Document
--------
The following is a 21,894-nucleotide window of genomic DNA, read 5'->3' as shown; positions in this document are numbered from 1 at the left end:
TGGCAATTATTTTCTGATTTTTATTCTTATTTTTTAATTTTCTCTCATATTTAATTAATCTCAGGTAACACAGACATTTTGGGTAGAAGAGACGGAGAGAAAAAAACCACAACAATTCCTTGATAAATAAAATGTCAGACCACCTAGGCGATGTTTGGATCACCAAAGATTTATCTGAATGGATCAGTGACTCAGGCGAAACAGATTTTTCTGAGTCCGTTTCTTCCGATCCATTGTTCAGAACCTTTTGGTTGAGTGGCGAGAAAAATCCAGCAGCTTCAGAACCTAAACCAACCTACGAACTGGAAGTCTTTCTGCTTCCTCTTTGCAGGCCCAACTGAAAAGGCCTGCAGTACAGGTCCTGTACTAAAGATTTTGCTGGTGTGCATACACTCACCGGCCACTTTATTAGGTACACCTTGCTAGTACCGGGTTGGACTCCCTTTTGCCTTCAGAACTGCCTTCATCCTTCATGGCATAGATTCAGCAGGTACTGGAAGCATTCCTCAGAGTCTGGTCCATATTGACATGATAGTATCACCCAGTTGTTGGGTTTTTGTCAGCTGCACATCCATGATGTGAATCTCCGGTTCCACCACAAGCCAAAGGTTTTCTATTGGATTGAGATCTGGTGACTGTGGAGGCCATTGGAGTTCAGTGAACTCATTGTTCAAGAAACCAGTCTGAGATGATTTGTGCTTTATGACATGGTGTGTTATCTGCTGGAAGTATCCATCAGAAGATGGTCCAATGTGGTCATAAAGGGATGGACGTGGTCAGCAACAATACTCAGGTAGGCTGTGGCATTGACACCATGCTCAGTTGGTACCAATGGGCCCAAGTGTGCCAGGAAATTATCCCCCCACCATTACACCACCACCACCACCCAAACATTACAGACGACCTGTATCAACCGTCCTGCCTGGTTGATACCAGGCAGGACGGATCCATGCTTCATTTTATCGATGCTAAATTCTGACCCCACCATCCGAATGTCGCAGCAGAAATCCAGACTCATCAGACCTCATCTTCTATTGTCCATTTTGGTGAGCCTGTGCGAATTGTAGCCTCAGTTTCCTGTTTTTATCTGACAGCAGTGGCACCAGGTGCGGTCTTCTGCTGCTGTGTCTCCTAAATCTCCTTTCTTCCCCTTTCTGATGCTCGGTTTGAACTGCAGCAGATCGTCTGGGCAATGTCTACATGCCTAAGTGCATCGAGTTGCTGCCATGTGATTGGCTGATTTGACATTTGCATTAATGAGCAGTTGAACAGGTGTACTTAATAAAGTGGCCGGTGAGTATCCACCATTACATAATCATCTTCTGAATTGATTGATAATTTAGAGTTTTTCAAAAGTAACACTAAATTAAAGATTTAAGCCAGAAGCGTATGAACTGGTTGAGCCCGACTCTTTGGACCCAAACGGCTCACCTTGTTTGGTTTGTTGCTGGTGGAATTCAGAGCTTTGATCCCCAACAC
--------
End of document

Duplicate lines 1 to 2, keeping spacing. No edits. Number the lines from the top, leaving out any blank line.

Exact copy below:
The following is a 21,894-nucleotide window of genomic DNA, read 5'->3' as shown; positions in this document are numbered from 1 at the left end:
TGGCAATTATTTTCTGATTTTTATTCTTATTTTTTAATTTTCTCTCATATTTAATTAATCTCAGGTAACACAGACATTTTGGGTAGAAGAGACGGAGAGAAAAAAACCACAACAATTCCTTGATAAATAAAATGTCAGACCACCTAGGCGATGTTTGGATCACCAAAGATTTATCTGAATGGATCAGTGACTCAGGCGAAACAGATTTTTCTGAGTCCGTTTCTTCCGATCCATTGTTCAGAACCTTTTGGTTGAGTGGCGAGAAAAATCCAGCAGCTTCAGAACCTAAACCAACCTACGAACTGGAAGTCTTTCTGCTTCCTCTTTGCAGGCCCAACTGAAAAGGCCTGCAGTACAGGTCCTGTACTAAAGATTTTGCTGGTGTGCATACACTCACCGGCCACTTTATTAGGTACACCTTGCTAGTACCGGGTTGGACTCCCTTTTGCCTTCAGAACTGCCTTCATCCTTCATGGCATAGATTCAGCAGGTACTGGAAGCATTCCTCAGAGTCTGGTCCATATTGACATGATAGTATCACCCAGTTGTTGGGTTTTTGTCAGCTGCACATCCATGATGTGAATCTCCGGTTCCACCACAAGCCAAAGGTTTTCTATTGGATTGAGATCTGGTGACTGTGGAGGCCATTGGAGTTCAGTGAACTCATTGTTCAAGAAACCAGTCTGAGATGATTTGTGCTTTATGACATGGTGTGTTATCTGCTGGAAGTATCCATCAGAAGATGGTCCAATGTGGTCATAAAGGGATGGACGTGGTCAGCAACAATACTCAGGTAGGCTGTGGCATTGACACCATGCTCAGTTGGTACCAATGGGCCCAAGTGTGCCAGGAAATTATCCCCCCACCATTACACCACCACCACCACCCAAACATTACAGACGACCTGTATCAACCGTCCTGCCTGGTTGATACCAGGCAGGACGGATCCATGCTTCATTTTATCGATGCTAAATTCTGACCCCACCATCCGAATGTCGCAGCAGAAATCCAGACTCATCAGACCTCATCTTCTATTGTCCATTTTGGTGAGCCTGTGCGAATTGTAGCCTCAGTTTCCTGTTTTTATCTGACAGCAGTGGCACCAGGTGCGGTCTTCTGCTGCTGTGTCTCCTAAATCTCCTTTCTTCCCCTTTCTGATGCTCGGTTTGAACTGCAGCAGATCGTCTGGGCAATGTCTACATGCCTAAGTGCATCGAGTTGCTGCCATGTGATTGGCTGATTTGACATTTGCATTAATGAGCAGTTGAACAGGTGTACTTAATAAAGTGGCCGGTGAGTATCCACCATTACATAATCATCTTCTGAATTGATTGATAATTTAGAGTTTTTCAAAAGTAACACTAAATTAAAGATTTAAGCCAGAAGCGTATGAACTGGTTGAGCCCGACTCTTTGGACCCAAACGGCTCACCTTGTTTGGTTTGTTGCTGGTGGAATTCAGAGCTTTGATCCCCAACAC